Sampling has travelled a long way from being a simple activity into somewhat of a science
If we paraphrase another brilliant great Dane, we could say that the shortest distance between the process and the laboratory is a Keofitt valve. To Kai Ottung, the creator and founder of Keofitt, this would be the perfect world. Unfortunately, almost forty years into the creation of Keofitt, sampling is too often overlooked and is still an area filled with ignorance and a high lack of knowledge. Much attention has been given to optimizing the production whether it be a brewing facility or a pharmaceutical plant. Safety first for all those included in the process as well as the consumer. And prioritizing safety makes sense. But then why is proper sampling ever so often ignored? Perhaps we are looking at two different worlds. The process is running just fine, and so is the laboratory. No one cares to focus on the gap between the two and bridging the two worlds is no easy task. It is precisely this gap that for too long has been ignored, because the very simple concept of sampling is not rocket science. Except it is.
Bouncing off the definition of sampling we intend to go even deeper into what proper sampling should be: hygienic sampling
In order to avoid any misunderstanding, please refer to the definition of terms in the text below
The plain definition of the concept of sampling is collecting a small portion of a larger stream that accurately reflects the content of the larger stream. This portion will be the basis for inspection or analysis. Indeed, it sounds simple. In any given liquid industry where you need to collect a small portion of your product in order to control the quality, you can, according to the definition, do this in a very simple way: open into the production, take out a small portion, analyze it. Simple and easy. However, how do you make sure you do not destroy your entire production and risk having to discard the production causing high costs and unnecessary downtime? How do you make sure the collected portion is not contaminated in the sampling-process itself? How do you make sure it is representative, not only upon collecting it, but when it reaches the laboratory too? How do you make sure you do not spend extensive time with the sample-collection? Suddenly the process does not seem as simple as before.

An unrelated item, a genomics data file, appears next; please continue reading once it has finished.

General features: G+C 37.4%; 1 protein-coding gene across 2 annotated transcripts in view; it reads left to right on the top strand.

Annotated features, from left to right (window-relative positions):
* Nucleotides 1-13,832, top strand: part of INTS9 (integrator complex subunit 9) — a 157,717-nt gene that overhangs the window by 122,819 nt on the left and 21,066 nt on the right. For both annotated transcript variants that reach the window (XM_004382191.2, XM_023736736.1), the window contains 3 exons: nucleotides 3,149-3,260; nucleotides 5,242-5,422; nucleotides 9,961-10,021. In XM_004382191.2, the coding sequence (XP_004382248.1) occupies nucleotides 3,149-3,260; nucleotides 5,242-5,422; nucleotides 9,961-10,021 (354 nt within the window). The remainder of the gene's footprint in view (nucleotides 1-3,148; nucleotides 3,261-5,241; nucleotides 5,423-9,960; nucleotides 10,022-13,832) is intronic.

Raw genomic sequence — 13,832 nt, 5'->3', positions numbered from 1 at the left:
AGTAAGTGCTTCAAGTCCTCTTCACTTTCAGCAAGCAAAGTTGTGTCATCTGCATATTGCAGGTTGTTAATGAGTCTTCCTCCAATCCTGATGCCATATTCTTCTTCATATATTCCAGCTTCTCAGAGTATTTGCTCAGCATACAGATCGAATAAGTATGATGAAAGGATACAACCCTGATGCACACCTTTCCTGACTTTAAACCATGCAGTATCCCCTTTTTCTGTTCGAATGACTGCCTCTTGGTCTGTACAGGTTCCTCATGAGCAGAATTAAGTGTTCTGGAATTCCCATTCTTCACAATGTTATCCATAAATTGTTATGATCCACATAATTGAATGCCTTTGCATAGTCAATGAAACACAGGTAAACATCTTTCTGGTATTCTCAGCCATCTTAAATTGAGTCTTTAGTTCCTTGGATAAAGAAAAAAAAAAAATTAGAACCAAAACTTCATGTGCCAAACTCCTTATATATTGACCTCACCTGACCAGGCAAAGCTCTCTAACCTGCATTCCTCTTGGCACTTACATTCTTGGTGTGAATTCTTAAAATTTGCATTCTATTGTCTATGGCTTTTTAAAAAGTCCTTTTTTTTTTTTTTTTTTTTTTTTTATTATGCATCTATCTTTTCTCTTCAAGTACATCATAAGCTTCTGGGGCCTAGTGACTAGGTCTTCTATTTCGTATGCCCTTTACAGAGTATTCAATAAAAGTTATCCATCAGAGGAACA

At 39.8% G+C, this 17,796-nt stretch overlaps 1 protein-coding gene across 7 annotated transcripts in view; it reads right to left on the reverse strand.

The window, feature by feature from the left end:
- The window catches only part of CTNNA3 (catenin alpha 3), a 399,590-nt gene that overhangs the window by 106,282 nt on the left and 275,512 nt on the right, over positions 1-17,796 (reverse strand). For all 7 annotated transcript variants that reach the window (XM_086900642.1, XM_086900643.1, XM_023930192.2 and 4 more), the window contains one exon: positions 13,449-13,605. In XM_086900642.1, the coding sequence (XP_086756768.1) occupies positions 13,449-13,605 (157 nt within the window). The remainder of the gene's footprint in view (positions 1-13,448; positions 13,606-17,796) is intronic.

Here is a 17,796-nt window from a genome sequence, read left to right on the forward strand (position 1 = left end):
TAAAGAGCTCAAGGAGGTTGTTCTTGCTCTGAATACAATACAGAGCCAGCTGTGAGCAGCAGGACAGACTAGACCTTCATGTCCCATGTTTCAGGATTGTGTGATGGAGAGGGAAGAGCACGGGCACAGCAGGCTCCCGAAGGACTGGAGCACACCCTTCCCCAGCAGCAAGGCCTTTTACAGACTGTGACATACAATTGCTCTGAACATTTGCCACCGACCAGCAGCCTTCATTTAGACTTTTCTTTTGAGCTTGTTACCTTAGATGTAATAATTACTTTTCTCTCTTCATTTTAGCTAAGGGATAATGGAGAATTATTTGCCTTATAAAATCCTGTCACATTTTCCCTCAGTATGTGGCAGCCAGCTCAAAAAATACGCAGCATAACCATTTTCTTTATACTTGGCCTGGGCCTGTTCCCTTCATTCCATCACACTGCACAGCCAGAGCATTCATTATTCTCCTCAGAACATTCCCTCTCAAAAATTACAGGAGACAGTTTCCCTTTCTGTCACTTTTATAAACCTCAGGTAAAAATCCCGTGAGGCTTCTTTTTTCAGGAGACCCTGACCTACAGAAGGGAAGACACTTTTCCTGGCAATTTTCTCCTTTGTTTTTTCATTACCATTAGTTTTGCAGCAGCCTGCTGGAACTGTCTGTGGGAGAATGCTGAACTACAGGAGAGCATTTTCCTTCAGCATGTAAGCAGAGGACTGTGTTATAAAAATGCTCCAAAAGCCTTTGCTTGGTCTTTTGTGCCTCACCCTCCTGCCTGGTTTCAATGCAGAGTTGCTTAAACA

The very simple concept of sampling is not rocket science. Except it is
The sampling situation has developed alongside more critical customers, more extensive legislation protecting consumers and the workers involved in the production. Keofitt was invented for the brewing industry by Kai Ottung who was himself a brewmaster. He knew something was wrong in his brewing process, and samples were not to his satisfaction nor representative of the production. Before the Keofitt valve only simple valves were used: sampling cocks and ball valves. These types you can open, and your liquid will flow out allowing you to collect a sample from its tap. However, Kai Ottung knew there were high risks of cross contamination and build-up of bacteria within these simple valve-types. This is how the co-axial Keofitt valve came to be. Two openings; one for steam-access allowing the valve to be sterilized on the inside before sampling, and one for collecting the sample. In 1980 Kai Ottung designed and introduced as the first of its kind a so-called Combi Valve. It combined a steamable sampling valve with a septum. It was from this point in history process sampling took a turn and started developing for the better. In the years following the introduction of the Combi Valve, Keofitt presented numerous valves in different sizes all based on the original design. Finally, Keofitt decided to sum it all up to one valve-size serving to cover most needs: the W9 valve. This is still a widely popular valve today. In order for Keofitt to complete the sampling system, sampling bags were introduced. By adding a single-use pre-sterilized bag to the valve you have a closed system allowing you to sample aseptically. The latest introduction adding to the history of process sampling is the Sesame valve that is widely believed to be the next generation sampling valve. It can do wonders and speaks to the fact that Keofitt is always looking to improve the sampling situation.
Since the brilliant invention and introduction of the Keofitt valve, sampling has only developed even further with even higher demands and legislation nowadays than some 38 years ago. Therefore, Keofitt has continued the development of sampling equipment and has constantly improved the original valve into what it is today; the single most important piece of sampling equipment suited for any given liquid industry.
How can your sampling procedure be optimized?
If you agree proper education in sampling is long overdue and has your interest been awaken then look no further, The Keofitt Sampling School may very well be what you need. Read through this section to see what we offer